Calamina: Experimental Design for Interiors
In a design market saturated with replica and mass-produced furniture, there is a new interior design consumer rising, and they’re craving one thing: a spoonful of creativity.
We are a market that has come to accept the veins in a mass produced marble coffee table as art. Customisation is often defined as a furniture piece that you can select in a different colour and masses of printed canvases of inspirational quotes continue to clad our walls.
Now this is not entirely a bad thing because it allows all consumers to be part of the design market. Many mass-produced items are affordable, they’re convenient, and aesthetically, they’re usually right on-trend.
However, I sometimes wonder whether we are choosing price over ethics and artistic integrity? Are we diluting the creativity in our industry when cookie-cutter designs fill our catalogues and social media feeds.
I miss real art. The merging of raw materials and dreamed up designs. Think untamed wood and iron, textural finishes, disruptive shapes. Art canvases that feature real oil paint or handsewn tapestries.
So today I’ve interviewed the lovely Marta Ramon from CALAMINA in Valencia, Spain whose products are handmade and developed by sculptor, Carlos Aucejo.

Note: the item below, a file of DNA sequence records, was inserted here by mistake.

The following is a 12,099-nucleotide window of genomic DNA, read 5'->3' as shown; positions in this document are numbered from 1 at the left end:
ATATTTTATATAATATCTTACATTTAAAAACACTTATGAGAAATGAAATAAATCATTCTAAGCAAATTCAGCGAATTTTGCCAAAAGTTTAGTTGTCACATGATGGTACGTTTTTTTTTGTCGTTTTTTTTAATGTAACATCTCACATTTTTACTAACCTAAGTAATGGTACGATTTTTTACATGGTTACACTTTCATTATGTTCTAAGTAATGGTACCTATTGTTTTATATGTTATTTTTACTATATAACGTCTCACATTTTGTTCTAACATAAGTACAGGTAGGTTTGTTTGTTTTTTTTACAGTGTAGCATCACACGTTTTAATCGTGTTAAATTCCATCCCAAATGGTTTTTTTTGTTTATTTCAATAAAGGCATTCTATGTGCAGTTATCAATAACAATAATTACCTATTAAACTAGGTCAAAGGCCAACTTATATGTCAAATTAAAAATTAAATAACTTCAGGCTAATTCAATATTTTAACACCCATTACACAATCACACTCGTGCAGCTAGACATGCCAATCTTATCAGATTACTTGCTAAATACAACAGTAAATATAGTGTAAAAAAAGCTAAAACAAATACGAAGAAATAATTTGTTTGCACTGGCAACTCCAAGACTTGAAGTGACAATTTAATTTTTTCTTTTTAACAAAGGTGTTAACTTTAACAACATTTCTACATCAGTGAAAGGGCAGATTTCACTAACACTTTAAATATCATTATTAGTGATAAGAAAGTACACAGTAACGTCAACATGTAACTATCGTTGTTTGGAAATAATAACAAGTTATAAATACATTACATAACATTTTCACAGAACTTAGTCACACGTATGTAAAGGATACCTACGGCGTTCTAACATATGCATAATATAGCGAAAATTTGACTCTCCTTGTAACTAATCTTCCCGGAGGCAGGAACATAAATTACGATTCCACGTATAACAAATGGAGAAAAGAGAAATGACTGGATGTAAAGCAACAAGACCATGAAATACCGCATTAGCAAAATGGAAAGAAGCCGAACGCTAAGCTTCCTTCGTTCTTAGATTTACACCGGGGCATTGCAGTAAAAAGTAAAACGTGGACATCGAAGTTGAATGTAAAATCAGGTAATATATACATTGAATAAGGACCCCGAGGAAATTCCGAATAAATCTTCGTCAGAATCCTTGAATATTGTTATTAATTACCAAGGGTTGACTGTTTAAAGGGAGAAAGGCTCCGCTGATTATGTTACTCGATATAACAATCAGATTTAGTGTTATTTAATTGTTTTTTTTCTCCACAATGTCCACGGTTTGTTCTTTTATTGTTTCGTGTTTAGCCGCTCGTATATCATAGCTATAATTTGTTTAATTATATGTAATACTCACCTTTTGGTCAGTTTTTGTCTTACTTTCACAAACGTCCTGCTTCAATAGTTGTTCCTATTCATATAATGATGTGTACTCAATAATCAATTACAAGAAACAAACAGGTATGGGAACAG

Aucejo creates CALAMINA’s designs from his studio in the Alboraia countryside surrounded by nature. Calamina is a reflection of his interests, obsessions and inspirations, a way of analysing his perception of art through a ground-breaking concept of the routine
This is a non-sponsored post as I do like to highlight global artists who demonstrate unique craftsmanship and was delighted to find CALAMINA on Instagram – a digital haven for design lovers!
Marta and I discuss the importance of retaining artful design in interiors and the much-needed work CALAMINA is bringing to the design market.
The world loves art. Millions of people will travel the world for it: To Florence to see Michaelangelo’s David, to The Louvre to linger and enjoy the Venus de Milo or visit Botticelli and Rembrandts at Manhattan’s The Metropolitan Museum of Art. Of course in CALAMINA’s country, Spain, to visit Gaudi’s architectural marvels.
However, this desire and love for art is not usually translated through design into the spaces where we live and work – something CALAMINA wants to change.
Marta reveals that the company’s philosophy lies in the idea of being unique. She describes the mass production of objects (furniture, clothes, utensils etc.) as missing the personal component or as she calls it the “soul” or “authors trace”.
“All our surroundings are missing the human touch which is needed to make something feel and look different,” she explained.
“In today’s design, the human contribution is limited to an idea put on a paper. Afterwards it is all about machines. In contrast to this trend, we conceive design through art. Because of this, the starting point of our creations is the experimentation, so by exploring possibilities of the material we work with, and looking at it as a sculptural body, we finally get to find a functional solution which sees art become handmade design.”